Yet the deal, and yet the dollar,
Must be made – and must be had!


What is left of song or sadness
When the spirit is departed?

What is left of love or laughter
When the life has crept away?

What is left of faith or fountain
When their waters are dried up?

Yet the play, and so the player,
Must be played – and must be mad!


2005 November 6.
Brooklyn, New York.
Arjun Janah  < >

Thursday, March 2, 2006

Jupiter Rising

Jupiter, Rising at Nightfall              /1

The sun is gone, the seabirds call;
Red sky is fled, and all's in thrall.
From the west, cold zephyrs hasten;     /2
Seamen, sails and lashings fasten.

O'er the sea, the storm cloud gathers;
Darkest green, the heaving ocean,
Moves to winds that fleck with foam
Waves that chase the seagulls home.

Westward, forkéd lightning flashes;
Thunder follows, deeply growling.
Eastward, see, a lantern rises --
Jove's great planet, brightly shining.

Deus omnipotens, deus pater!
Almighty god, of gods the father!
Lord of lightning, lord of thunder!
He who splits the skies asunder!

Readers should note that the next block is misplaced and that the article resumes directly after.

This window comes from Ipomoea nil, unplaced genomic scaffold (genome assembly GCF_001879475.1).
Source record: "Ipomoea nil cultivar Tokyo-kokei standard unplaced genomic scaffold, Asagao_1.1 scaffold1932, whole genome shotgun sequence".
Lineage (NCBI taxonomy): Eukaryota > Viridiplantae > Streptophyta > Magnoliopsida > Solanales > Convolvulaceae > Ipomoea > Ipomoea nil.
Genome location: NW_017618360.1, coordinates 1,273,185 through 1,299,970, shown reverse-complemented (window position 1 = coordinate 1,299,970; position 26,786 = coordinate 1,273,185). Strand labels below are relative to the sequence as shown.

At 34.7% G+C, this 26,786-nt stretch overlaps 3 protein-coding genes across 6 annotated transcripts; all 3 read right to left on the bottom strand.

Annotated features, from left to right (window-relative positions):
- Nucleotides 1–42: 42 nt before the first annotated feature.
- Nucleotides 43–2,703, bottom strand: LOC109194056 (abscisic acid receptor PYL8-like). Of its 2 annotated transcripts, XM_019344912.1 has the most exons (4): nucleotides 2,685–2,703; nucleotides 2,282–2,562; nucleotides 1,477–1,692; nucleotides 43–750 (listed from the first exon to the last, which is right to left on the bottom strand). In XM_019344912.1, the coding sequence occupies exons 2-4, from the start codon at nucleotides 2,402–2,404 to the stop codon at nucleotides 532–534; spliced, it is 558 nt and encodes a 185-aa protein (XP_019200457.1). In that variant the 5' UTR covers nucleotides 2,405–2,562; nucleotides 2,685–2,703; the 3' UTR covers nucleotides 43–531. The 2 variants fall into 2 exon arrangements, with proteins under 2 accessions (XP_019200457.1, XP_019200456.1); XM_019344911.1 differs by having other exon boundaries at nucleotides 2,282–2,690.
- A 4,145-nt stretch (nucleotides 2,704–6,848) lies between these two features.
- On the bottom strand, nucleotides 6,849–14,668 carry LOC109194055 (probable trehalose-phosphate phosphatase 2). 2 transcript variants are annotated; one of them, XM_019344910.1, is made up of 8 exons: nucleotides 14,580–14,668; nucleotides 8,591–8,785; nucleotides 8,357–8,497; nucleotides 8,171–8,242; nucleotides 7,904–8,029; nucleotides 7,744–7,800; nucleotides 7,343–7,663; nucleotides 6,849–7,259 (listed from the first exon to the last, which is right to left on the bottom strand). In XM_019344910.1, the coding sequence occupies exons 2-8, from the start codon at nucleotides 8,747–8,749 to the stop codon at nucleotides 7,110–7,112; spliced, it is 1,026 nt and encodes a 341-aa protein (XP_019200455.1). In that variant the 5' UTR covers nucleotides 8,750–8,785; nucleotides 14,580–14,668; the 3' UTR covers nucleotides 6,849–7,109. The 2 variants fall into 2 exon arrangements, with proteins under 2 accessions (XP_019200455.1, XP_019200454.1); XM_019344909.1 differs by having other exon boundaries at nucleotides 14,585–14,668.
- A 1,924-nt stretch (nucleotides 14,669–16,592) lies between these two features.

Sudden, fearsome lightning blazes;
All around, Jove's thunder crashes!
Swirling dark, the storm is here,
Beckoned by Great Jupiter!             /3

Arjun Janah < >
Brooklyn, New York
January 2004


1.  This came to mind during a walk, after sunset, by the bay
in Bensonhurst, Brooklyn.  A bright star was rising over the
darkening, wind-tossed  waters. Storm clouds were gathering
over land and sea, and there were flashes of lightning in the distance.

2.  In English literary usage, a zephyr is a light breeze. But in Greek,
Zephyros was, specifically, the wind from the west.

3.   In India, where we were born, the first monsoon thunderstorm
delighted our hearts. But here, as the cold winds blew and the